THE BLOG
02/10/2012 01:58 pm ET Updated Apr 11, 2012

Santorum and Romney: What's That About?

When the Republican field assembled last year, the early handicapping put Rick Santorum at the very bottom. A one-term Senator from Pennsylvania, he had been trounced in his for re-election campaign, had a string of hard, angry insensitive quotes about various groups he didn't like, had no money, and wasn't a skilled debater. Everyone dismissed him, including Mitt Romney.

So Tuesday he sweeps Minnesota, Missouri and Colorado, again upsetting the conventional analyses that had Romney sweeping toward inevitable victory. He's now won more states than any candidate. Something is up. 

The easy, and sensible, reason has more to do with Romney's failures than Santorum's virtues. After all the Republican electorate has rushed from Bachmann to Perry to Cain and to Gingrich only to fall back into the arms of the best-looking, best coiffed, and toothiest candidate, Mitt. There's clearly a deep distrust of Romney that's kept him at around a third of Republican voters, while the others divide the remaining two-thirds. Part of that is a strategic choice: Mitt chose to run against Obama rather than appeal to the hard-right base. Part of it is history: He really was pro-choice and pro-health care mandate at one time and that's tough to explain to the Tea Party. 

Campaigns are designed to work around such problems and Mitt probably can do so, just like Clinton or Reagan did. But there's something else at work, on a deeper level, that explains both Romney's weakness and Santorum's strength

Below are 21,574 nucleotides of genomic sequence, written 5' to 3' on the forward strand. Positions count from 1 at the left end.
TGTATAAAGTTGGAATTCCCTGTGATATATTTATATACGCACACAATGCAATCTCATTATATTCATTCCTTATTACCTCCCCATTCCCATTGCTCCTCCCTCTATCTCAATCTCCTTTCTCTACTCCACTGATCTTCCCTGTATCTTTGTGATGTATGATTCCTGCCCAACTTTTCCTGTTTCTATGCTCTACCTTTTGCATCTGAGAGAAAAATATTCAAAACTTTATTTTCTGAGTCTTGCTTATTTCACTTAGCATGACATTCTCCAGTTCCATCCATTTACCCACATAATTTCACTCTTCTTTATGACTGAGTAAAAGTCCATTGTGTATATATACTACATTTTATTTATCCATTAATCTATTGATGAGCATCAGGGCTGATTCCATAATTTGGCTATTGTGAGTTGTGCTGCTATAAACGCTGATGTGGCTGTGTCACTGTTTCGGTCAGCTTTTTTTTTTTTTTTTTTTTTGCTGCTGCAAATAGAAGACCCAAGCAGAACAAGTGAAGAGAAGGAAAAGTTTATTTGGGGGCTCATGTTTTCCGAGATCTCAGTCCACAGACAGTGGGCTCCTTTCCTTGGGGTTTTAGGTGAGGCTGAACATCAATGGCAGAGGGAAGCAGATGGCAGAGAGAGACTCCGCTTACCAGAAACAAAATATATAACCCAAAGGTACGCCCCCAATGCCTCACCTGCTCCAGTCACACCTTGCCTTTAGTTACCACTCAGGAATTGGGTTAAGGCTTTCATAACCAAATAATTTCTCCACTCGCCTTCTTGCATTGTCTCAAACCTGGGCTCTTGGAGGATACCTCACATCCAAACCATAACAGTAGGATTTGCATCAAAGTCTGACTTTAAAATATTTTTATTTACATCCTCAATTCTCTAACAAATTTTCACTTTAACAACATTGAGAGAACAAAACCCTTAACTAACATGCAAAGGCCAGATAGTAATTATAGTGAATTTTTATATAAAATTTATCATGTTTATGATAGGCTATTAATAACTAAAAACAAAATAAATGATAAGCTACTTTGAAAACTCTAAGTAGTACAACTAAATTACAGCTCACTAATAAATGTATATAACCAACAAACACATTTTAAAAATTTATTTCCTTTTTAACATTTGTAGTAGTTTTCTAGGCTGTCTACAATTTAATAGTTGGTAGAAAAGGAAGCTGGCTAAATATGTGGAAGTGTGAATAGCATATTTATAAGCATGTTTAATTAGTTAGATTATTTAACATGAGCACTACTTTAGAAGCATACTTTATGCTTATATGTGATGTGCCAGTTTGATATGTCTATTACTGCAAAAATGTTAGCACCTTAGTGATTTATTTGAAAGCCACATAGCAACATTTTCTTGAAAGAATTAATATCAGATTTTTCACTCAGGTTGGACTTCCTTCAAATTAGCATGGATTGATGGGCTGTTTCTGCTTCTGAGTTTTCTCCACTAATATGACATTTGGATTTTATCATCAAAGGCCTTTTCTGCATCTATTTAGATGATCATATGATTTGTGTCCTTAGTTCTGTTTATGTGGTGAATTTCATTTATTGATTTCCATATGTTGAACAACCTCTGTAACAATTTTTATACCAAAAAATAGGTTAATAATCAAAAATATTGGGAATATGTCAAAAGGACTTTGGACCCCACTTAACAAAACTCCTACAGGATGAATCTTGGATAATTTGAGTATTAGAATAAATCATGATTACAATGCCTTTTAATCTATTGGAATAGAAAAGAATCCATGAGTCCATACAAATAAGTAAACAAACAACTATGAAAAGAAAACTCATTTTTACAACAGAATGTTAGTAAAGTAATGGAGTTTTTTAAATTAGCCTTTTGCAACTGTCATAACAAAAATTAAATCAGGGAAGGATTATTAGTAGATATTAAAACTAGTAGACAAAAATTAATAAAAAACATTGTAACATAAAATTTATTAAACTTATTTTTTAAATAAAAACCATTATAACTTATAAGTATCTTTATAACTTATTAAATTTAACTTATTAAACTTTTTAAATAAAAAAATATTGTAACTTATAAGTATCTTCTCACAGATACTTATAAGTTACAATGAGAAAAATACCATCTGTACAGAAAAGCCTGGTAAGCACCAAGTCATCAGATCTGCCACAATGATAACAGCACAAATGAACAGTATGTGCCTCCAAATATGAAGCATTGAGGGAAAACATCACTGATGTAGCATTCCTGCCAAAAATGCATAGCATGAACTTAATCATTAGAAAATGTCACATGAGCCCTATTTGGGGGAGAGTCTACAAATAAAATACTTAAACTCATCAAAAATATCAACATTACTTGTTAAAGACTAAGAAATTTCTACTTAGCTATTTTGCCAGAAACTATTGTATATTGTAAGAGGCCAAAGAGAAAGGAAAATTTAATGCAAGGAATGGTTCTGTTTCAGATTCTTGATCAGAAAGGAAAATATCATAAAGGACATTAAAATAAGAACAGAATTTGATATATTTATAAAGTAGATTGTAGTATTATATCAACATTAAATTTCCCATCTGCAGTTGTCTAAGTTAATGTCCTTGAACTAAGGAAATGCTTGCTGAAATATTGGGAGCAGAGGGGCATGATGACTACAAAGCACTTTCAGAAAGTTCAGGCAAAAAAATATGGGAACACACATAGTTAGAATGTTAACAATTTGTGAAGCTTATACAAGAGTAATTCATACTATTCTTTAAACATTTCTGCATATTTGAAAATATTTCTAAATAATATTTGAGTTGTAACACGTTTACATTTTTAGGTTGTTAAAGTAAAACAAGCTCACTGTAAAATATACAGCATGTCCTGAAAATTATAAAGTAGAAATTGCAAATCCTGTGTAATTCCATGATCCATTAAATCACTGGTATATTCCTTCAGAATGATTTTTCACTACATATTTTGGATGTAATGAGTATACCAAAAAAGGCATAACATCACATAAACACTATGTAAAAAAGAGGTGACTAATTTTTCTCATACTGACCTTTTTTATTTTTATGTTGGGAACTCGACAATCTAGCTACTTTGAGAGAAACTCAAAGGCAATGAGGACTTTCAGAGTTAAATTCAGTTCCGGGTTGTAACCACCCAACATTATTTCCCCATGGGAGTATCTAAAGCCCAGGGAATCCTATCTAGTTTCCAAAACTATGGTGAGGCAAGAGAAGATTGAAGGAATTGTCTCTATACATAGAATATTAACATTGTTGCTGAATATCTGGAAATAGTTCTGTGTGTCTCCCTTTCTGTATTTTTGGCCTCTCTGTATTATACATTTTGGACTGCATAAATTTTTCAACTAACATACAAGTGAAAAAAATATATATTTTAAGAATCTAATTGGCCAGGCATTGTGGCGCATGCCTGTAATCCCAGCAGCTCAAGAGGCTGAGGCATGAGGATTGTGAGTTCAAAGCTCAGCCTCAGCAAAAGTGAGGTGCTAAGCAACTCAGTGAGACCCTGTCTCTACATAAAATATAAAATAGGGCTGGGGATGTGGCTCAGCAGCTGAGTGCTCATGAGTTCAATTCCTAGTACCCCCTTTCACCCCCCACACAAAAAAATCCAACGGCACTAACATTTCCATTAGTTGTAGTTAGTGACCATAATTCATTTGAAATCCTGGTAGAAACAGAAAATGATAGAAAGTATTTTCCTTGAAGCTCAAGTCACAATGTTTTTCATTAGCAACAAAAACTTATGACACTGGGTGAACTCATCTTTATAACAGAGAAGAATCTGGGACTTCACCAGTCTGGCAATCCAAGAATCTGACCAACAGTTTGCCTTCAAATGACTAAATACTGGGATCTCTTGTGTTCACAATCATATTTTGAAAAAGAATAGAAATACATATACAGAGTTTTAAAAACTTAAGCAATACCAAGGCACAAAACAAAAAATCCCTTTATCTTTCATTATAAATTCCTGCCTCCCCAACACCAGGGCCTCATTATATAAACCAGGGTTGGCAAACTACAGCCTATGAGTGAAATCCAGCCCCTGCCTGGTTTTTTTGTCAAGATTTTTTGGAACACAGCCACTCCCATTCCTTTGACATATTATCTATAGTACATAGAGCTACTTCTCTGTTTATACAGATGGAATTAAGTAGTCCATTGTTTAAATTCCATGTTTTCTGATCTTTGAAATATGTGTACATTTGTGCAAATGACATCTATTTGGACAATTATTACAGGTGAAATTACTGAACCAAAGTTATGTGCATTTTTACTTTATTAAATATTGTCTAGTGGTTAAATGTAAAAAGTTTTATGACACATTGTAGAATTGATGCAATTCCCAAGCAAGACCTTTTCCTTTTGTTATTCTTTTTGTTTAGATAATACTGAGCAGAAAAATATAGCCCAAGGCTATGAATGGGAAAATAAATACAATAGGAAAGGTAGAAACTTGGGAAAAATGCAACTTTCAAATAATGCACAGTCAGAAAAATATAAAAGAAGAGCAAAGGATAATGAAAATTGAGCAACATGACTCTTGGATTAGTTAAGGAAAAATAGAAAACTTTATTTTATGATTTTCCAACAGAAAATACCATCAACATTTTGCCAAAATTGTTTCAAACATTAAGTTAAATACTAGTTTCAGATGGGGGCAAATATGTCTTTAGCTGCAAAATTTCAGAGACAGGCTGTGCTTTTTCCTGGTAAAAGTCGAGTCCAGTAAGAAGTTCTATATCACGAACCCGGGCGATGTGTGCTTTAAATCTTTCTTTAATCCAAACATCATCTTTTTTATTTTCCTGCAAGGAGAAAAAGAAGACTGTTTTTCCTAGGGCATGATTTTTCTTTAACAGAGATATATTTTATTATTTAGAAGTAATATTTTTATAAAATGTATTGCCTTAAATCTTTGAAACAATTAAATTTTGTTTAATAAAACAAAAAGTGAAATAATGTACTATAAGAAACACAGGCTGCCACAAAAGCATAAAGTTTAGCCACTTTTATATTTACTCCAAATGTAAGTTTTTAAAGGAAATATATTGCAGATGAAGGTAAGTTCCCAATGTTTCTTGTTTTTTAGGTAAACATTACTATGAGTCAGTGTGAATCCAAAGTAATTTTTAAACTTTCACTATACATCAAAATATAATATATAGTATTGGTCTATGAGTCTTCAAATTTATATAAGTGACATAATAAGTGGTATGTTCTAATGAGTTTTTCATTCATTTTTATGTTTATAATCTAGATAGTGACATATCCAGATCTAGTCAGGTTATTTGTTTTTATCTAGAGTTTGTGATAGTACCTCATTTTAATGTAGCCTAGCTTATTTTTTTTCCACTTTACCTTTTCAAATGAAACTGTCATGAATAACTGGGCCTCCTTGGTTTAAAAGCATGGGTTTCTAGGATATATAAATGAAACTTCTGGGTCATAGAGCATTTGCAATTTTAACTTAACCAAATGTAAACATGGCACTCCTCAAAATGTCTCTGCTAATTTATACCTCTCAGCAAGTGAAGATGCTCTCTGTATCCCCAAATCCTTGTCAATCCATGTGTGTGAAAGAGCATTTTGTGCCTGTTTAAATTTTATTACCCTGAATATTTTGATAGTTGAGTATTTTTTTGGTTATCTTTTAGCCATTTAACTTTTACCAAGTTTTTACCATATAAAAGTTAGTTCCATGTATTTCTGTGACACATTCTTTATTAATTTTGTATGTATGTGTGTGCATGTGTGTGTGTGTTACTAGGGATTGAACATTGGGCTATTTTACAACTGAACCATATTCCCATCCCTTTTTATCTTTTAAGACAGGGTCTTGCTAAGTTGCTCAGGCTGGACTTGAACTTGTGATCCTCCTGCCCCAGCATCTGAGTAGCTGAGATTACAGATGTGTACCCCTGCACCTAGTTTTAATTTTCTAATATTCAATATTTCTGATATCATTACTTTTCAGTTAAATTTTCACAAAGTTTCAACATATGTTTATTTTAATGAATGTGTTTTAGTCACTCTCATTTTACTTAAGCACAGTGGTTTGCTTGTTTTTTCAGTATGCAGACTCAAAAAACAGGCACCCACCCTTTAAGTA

Here's where Rick has the advantage over Mitt:
  • "Authenticity": What Rick has projected is a sense that he is an authentic and grounded person. He ideas may be inadequate, his statements hurtful, his vision of America narrow, but that's what he actually believes. It comes from a set of core values, and the rest is tactics. Mitt has never been able to do that, and doesn't seem to have tried. And that disconnect, that gap between the two men, is probably the reason for Santorum's resurgence.
  • Biography: Rick's personal story reinforces that advantage. He is from blue-collar, Roman Catholic roots. He has dealt with the profound difficulty of a very sick child with grace and sincerity. He's been consistent, even when he's been wrong. As the Republican contest matures and the electorate peers into the eyes of each candidate, Santorum looks back with more clarity and authenticity than Mitt will ever be able to generate. 

That may not be enough, in the real world of presidential politics, and won't be enough in a general election. But for now, it is an almost insuperable problem for Mitt and the Republican establishment. It turns out that in the world of Super PACs and Citizen United and attack ads and infinite debates, voters are still willing and able to ask questions about character that can turn elections on their head.


Here's where Mitt trumps Rick:

  • Money: Romney has far and away the most money of any Republican candidate out there.
  • Organization: Romney has been "in the states" longer than anyone, which goes back to his bigger war chest.

These disadvantages count a great deal. Rick has a narrow opening, and it would be a mistake to do what worked on Tuesday and hope it works again. 

A long-shot candidate needs bold strokes, risky strokes.  Break out of the routine of the campaign. Meet with the NAACP. Show up at a Romney staged event. Pick a vice president.  Get Palin to endorse.  In the midst of this somewhat shaky list of options is something that will work.  But charm and sincerity won't be enough to beat Mitt.
 
The Republican campaign is increasingly being conducted in a small echo chamber, between candidates and a very narrow slice of the American people. That longer it goes on the more it will limit the chances of victory in November. But, even in these circumstances, it's heartening to see voters see through a lot of what campaigns are about and to remind the political class that character and authenticity matter. Now let's see if Rick can make the next move, and clinch the deal.